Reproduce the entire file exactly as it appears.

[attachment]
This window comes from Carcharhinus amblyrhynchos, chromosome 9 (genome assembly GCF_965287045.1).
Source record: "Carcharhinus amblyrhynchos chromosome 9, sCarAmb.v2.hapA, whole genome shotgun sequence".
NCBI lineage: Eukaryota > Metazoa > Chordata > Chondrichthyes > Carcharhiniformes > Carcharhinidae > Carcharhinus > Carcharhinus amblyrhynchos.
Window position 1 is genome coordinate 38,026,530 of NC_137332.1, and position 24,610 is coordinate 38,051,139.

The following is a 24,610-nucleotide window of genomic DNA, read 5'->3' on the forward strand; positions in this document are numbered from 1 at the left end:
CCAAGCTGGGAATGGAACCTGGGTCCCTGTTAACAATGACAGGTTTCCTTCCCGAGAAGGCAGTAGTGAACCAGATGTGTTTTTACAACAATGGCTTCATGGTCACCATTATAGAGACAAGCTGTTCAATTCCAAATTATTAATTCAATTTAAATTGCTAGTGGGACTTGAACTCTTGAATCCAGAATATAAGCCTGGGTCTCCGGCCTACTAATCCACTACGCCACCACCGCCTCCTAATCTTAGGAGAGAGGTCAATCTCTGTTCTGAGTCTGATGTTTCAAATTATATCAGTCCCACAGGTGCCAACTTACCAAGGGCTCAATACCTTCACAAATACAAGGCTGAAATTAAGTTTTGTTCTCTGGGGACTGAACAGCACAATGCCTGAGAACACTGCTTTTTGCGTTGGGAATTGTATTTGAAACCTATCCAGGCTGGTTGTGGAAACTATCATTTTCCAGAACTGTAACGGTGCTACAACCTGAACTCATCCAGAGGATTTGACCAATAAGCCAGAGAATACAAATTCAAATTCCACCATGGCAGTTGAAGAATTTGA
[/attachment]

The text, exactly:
This window comes from Carcharhinus amblyrhynchos, chromosome 9 (genome assembly GCF_965287045.1).
Source record: "Carcharhinus amblyrhynchos chromosome 9, sCarAmb.v2.hapA, whole genome shotgun sequence".
NCBI lineage: Eukaryota > Metazoa > Chordata > Chondrichthyes > Carcharhiniformes > Carcharhinidae > Carcharhinus > Carcharhinus amblyrhynchos.
Window position 1 is genome coordinate 38,026,530 of NC_137332.1, and position 24,610 is coordinate 38,051,139.

The following is a 24,610-nucleotide window of genomic DNA, read 5'->3' on the forward strand; positions in this document are numbered from 1 at the left end:
CCAAGCTGGGAATGGAACCTGGGTCCCTGTTAACAATGACAGGTTTCCTTCCCGAGAAGGCAGTAGTGAACCAGATGTGTTTTTACAACAATGGCTTCATGGTCACCATTATAGAGACAAGCTGTTCAATTCCAAATTATTAATTCAATTTAAATTGCTAGTGGGACTTGAACTCTTGAATCCAGAATATAAGCCTGGGTCTCCGGCCTACTAATCCACTACGCCACCACCGCCTCCTAATCTTAGGAGAGAGGTCAATCTCTGTTCTGAGTCTGATGTTTCAAATTATATCAGTCCCACAGGTGCCAACTTACCAAGGGCTCAATACCTTCACAAATACAAGGCTGAAATTAAGTTTTGTTCTCTGGGGACTGAACAGCACAATGCCTGAGAACACTGCTTTTTGCGTTGGGAATTGTATTTGAAACCTATCCAGGCTGGTTGTGGAAACTATCATTTTCCAGAACTGTAACGGTGCTACAACCTGAACTCATCCAGAGGATTTGACCAATAAGCCAGAGAATACAAATTCAAATTCCACCATGGCAGTTGAAGAATTTGA